Detroit Parent Network – Empowering Parent Advocates
“Life affords no greater responsibility, no greater privilege, than the raising of the next generation.”
- C. Everett Koop
Detroit’s economic and educational challenges are well-documented by local, regional and national press, but what’s not often captured is the resilience of Detroiters. Detroit parents want to help their children succeed in school, but often are burdened by the harsh realities of living in a tough urban environment.
The Detroit Parent Network encourages parents to take an active role in improving education and quality of life in Detroit.
Sharlonda Buckman, a Detroit native, former Detroit Public Schools (DPS) student and mother of two Detroit kids, has served as the executive director of the Detroit Parent Network since 2005. She understands all too well the challenges that Detroit kids and parents face.
“I was a kid that DPS failed,” Buckman said. “Because the community came together and supported me, though, I was able get a quality education and go to graduate school. I’m blessed that enough people invested in me that I’m able to give back in a significant way. But for every one of me, there’s 100 or 200 folks who didn’t make it. I feel like I have to be the voice for all those other kids who didn’t make it, so that at some point this system of failure stops.”
There are a number of challenges to educating children in Detroit, including low attendance, poverty, illiteracy among families in the city, and a low graduation rate among DPS high schools.
“We find ourselves eliminating barriers to parents being involved,” Buckman said. “It’s not that they don’t care about education, it’s just that right now they have to figure out how to feed the kids, keep the house, find a job, and deal with the other realities of their day-to-day lives.”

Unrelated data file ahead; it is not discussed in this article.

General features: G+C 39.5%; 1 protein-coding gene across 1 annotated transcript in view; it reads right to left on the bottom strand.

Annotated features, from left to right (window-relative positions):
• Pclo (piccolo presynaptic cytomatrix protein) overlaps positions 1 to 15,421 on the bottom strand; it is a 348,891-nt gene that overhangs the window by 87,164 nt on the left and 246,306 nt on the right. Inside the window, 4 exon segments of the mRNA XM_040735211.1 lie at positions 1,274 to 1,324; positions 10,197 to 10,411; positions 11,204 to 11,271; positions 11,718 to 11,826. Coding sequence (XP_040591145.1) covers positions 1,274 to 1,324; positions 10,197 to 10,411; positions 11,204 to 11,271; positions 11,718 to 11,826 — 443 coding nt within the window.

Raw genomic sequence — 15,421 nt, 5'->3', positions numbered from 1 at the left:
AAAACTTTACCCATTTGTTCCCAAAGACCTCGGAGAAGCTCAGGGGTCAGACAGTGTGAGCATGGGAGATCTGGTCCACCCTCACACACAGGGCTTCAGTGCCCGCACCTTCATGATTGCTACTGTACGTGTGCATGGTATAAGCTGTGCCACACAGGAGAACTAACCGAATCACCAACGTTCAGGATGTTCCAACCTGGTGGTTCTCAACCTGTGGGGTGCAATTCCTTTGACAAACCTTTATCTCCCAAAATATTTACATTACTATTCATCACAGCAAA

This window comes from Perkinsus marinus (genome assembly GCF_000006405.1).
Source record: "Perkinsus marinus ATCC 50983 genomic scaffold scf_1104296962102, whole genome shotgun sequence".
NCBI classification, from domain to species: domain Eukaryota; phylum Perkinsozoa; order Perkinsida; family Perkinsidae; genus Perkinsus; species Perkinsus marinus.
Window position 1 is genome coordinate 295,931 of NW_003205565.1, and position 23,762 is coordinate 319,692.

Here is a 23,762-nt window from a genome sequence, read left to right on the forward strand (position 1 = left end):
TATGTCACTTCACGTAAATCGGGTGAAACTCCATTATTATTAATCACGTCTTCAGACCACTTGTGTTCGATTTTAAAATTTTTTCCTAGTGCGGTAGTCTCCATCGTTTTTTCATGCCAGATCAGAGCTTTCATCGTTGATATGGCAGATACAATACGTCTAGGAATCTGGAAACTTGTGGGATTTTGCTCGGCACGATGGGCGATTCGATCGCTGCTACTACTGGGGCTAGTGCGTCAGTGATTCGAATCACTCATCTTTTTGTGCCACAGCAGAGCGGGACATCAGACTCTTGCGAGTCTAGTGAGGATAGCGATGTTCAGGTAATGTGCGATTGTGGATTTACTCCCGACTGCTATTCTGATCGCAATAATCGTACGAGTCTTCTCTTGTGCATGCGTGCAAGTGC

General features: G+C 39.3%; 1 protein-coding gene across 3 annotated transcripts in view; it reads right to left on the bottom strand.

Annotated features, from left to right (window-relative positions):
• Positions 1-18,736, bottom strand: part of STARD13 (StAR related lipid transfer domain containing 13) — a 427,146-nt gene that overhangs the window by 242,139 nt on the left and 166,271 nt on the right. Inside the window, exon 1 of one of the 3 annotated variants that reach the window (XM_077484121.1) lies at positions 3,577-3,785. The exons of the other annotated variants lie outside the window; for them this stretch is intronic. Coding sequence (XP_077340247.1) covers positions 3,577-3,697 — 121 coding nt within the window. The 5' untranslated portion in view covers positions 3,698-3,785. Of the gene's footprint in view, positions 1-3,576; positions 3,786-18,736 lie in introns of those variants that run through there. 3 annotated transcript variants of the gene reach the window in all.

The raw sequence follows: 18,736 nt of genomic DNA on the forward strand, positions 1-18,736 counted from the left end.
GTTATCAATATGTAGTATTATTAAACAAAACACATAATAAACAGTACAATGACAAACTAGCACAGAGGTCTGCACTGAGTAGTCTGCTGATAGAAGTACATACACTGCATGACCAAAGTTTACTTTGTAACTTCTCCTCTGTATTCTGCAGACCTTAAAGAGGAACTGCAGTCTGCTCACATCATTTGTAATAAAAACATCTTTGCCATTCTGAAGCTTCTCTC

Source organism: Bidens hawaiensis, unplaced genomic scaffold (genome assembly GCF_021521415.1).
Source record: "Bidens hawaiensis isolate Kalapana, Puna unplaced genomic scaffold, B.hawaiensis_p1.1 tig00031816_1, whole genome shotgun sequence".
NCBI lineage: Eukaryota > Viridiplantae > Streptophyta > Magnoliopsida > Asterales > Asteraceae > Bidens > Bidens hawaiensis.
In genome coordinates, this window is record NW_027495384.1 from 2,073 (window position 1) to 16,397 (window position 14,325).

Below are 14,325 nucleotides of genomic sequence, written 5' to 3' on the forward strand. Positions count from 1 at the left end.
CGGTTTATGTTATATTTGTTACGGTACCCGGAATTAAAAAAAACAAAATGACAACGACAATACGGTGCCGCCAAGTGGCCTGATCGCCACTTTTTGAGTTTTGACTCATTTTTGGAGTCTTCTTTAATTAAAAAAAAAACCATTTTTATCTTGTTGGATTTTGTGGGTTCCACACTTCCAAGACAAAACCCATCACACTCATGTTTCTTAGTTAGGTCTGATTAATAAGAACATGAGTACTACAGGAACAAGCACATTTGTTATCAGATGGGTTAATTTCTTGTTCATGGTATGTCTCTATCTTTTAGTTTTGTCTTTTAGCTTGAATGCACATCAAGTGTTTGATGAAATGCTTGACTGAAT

The Detroit Parent Network empowers parents by offering the skills-training and resources needed to advocate for their children’s education and other issues that impact their overall well-being.
“We support what’s best for the child and support what parents choose,” Buckman said. “We will always make sure parents know what excellent schools look like – governance and location don’t matter – so that parents can shop for the best school for their child.
“Our focus on young people and their education is simple. Making sure they have a quality education is the only thing that’s going to give them a fighting chance in what is now a global economy.”
Listening to Parents – Local Support Centers and Parent Groups
With funding from the W.K. Kellogg Foundation and a contract with DPS, the Detroit Parent Network has established eight Parent Network Centers located within DPS schools as well as one located at the network’s Youthville Detroit headquarters in downtown Detroit. The Youthville location serves parents throughout the city.